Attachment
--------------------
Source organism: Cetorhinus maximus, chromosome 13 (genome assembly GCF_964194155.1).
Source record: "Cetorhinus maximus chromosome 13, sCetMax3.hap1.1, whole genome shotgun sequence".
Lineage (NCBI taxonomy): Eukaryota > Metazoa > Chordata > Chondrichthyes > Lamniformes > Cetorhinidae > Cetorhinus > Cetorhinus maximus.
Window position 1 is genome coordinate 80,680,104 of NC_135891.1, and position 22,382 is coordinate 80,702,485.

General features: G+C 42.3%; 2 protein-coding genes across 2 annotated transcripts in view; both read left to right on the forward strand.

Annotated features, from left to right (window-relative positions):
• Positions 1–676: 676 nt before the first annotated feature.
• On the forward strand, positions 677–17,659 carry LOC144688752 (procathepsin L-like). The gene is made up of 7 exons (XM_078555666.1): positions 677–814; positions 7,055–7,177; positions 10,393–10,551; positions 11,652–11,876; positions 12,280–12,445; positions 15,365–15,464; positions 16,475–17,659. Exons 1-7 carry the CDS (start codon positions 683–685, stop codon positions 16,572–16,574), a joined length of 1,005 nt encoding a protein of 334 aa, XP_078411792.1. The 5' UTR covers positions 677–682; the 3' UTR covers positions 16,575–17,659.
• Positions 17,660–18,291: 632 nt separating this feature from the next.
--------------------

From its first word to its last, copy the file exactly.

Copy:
Source organism: Cetorhinus maximus, chromosome 13 (genome assembly GCF_964194155.1).
Source record: "Cetorhinus maximus chromosome 13, sCetMax3.hap1.1, whole genome shotgun sequence".
Lineage (NCBI taxonomy): Eukaryota > Metazoa > Chordata > Chondrichthyes > Lamniformes > Cetorhinidae > Cetorhinus > Cetorhinus maximus.
Window position 1 is genome coordinate 80,680,104 of NC_135891.1, and position 22,382 is coordinate 80,702,485.

General features: G+C 42.3%; 2 protein-coding genes across 2 annotated transcripts in view; both read left to right on the forward strand.

Annotated features, from left to right (window-relative positions):
• Positions 1–676: 676 nt before the first annotated feature.
• On the forward strand, positions 677–17,659 carry LOC144688752 (procathepsin L-like). The gene is made up of 7 exons (XM_078555666.1): positions 677–814; positions 7,055–7,177; positions 10,393–10,551; positions 11,652–11,876; positions 12,280–12,445; positions 15,365–15,464; positions 16,475–17,659. Exons 1-7 carry the CDS (start codon positions 683–685, stop codon positions 16,572–16,574), a joined length of 1,005 nt encoding a protein of 334 aa, XP_078411792.1. The 5' UTR covers positions 677–682; the 3' UTR covers positions 16,575–17,659.
• Positions 17,660–18,291: 632 nt separating this feature from the next.